Contact us to elaborate your urban tree planting project!
We assist professionals who are concerned with sustainable urban tree management in planting projects : architects, urban planners, associations, building contractors, municipalities etc.
Climate change rises awareness on the fragility of ‘ cloned ‘ species. The planting of trees from diverse and/or drought-resistant genetics is now topical.
Different contexts involve different choices.
Planting the right tree in the right place!
The choice is about biodiversity and planting the right tree in the right place!
STUDIES & RECOMMENDATIONS
We assist you in your planting choice with:
– a landscape analysis.
– a plant structure inventory in place.
– taking into account the mixity of the urban and peri-urban existing trees.
The study of soils and micro climates also condition the choice of planting. Urban, peri-urban or natural environments require different considerations. An overview of the green corridor and a consideration of the maintenance and tree management are an integral part of the study.
Native plants versus exotic plants?
It should be noted that prior to the last Ice Age on the surface of the globe (approximately 12,000 years ago), most of the Northern Hemisphere (including Europe) enjoyed a tropical or subtropical climate.
Fossil studies showed that the forests of that time were illustrated by a very rich diversity in which, as Philippe Riou-Nivert, a forest engineer specializing in the issue of resinous woods and climate change, explains in his numerous publications. He mentions: “co-existed pines, spruces, oaks, beech trees, maples… etc with palms, magnolias, laurels, tulip trees, cypresses, douglas, cedars…”. After the last glacial period, these species then dispersed into areas that were more favourable to their genetic and adaptive heritage.
Therefore, the question of the indigenous status of certain species with regard to the legitimacy of so-called ‘exotic’ species, artificially reintegrated later, remains delicate and controversial.
Nevertheless, the requirements of the professional sector in terms of traceability can be explained by the imbalance of the ecosystem when reintroducing a species.
Some pioneer species known as ‘invasive’ (by their tendency to colonize space), quickly settle at the expense of others and, without control, alter an already disturbed ecosystem.
In addition, exotic species imported from other regions are likely to travel with their cohort of microorganisms that lack their usual predators or may spread new diseases.
A special care must, therefore, be taken when buying and choosing a plant!
Plant native trees of local provenance?
This French label guarantees traceability of seeds from natural environment and aims to maintain genetic diversity.
The label promotes territories’ biodiversity. Some biogeographical regions have been defined and the plants issued from ‘ wild ‘ seeds which are integrated in rural areas, are more resilient.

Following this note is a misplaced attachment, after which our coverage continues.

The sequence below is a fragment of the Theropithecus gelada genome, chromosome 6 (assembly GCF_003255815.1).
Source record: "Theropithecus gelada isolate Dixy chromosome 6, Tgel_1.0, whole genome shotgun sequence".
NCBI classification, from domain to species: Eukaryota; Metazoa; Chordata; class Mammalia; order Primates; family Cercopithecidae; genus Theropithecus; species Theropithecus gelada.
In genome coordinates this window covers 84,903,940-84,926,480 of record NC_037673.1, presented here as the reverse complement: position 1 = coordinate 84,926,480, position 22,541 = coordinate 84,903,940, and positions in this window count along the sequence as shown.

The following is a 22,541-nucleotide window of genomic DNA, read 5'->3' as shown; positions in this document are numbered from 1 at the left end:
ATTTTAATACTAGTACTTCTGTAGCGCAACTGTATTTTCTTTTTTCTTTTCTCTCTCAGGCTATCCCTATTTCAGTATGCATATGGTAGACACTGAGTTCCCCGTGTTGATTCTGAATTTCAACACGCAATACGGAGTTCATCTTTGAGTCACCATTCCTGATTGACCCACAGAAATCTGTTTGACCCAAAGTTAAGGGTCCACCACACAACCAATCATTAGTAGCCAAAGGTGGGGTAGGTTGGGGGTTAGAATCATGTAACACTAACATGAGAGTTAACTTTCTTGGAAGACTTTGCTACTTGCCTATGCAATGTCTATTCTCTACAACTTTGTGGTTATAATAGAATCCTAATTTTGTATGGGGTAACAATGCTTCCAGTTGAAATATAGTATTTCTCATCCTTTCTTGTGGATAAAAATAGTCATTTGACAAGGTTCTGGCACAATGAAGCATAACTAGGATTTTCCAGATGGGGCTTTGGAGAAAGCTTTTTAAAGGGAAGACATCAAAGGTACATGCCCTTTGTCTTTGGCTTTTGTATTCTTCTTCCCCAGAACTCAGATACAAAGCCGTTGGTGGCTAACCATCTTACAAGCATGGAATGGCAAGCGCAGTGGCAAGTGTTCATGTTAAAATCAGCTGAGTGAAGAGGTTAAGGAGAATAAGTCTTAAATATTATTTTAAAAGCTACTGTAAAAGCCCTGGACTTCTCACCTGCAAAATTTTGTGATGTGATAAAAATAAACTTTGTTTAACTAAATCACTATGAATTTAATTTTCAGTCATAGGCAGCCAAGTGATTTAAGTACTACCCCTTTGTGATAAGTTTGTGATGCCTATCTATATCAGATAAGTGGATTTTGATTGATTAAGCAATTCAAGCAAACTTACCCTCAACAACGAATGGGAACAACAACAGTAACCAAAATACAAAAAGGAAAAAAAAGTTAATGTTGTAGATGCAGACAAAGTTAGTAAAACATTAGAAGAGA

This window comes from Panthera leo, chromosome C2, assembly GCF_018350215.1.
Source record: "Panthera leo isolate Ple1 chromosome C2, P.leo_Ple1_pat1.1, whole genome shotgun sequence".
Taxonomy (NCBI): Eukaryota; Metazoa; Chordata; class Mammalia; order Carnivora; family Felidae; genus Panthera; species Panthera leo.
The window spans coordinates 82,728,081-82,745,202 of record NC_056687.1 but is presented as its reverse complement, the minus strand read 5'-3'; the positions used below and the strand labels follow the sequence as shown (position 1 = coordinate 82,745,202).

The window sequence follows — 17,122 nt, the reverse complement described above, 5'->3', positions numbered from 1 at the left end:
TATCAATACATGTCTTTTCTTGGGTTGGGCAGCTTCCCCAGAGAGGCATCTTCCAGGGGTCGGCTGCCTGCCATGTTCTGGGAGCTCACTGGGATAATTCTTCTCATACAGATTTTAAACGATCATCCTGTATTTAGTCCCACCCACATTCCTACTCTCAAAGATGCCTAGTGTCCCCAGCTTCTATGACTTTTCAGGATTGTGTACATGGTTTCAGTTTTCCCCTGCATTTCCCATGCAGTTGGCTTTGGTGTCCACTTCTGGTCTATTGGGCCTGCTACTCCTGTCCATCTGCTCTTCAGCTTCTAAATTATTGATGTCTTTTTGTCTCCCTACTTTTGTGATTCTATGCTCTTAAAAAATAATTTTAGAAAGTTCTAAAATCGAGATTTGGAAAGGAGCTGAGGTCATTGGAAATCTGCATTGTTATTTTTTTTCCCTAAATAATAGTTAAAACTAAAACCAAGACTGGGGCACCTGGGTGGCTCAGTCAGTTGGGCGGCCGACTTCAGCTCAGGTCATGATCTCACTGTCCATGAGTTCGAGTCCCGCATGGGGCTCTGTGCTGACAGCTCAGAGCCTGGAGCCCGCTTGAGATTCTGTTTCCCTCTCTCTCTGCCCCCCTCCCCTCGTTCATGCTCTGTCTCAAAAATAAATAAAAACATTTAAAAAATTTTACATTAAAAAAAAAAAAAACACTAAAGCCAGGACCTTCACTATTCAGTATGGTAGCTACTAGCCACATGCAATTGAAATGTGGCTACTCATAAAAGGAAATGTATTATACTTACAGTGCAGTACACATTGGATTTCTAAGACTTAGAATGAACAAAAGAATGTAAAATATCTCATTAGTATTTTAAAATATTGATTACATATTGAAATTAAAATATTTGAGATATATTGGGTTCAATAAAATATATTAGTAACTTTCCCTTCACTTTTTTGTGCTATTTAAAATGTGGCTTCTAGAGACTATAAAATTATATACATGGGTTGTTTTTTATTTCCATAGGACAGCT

Indeed, species of genetically dissimilar seeds offer more resistance to pathogens, climatic changes etc.
This is an interesting resource therefore also in urban areas for plantations of young trees!
Plant drought-resistant trees versus native trees?
Why plant drought-resistant trees and shrubs today?
The adaptation of species to the future climate is difficult to predict. Numerous studies on tree phenology are at work with INRA on forest and urban environments.
The current climatic problems caused by a warming induced by the human activity of this last half century make it difficult to know which species will best be able to withstand the current climatic disturbances.
Factors such as genetic mutation or tree migration are all difficult to predict over such a short period of time.
Against a backdrop of climate change, drought-resistant trees from drier climates are increasingly adapted to urban circumstances. Most trees from dry climates are already acclimatised to the northern cities that adopt them. That’s because the climate in the city is not unlike that in the Mediterranean due to the density of its constructions, the heat stored in its buildings and radiating from its asphalt.
Planting pits’ size and soils artificialisation disturb the water regime of urban trees. However, trees from dry or arid backgrounds can endure strong heat and also require minimal watering.
We care about the characteristics of trees and shrubs of dry climates and their adaptation to the cities of tomorrow. We frequently visit and study trees on the French Riviera.
Our studies, based on the work of INRA, focus on the analysis of their biological characteristics, ornamental features, cultural and planting requirements. We also keep updated on varieties resistant to known diseases and new pathogens.
Acclimatisation and non-invasive species: the right choice!
The introduction of new species must be well planned: some invasive aspect and impact of new bacteria remain a major issue!
As landscape designers and tree specialists, we can assist you in the right choices for a quality and sustainable plantation!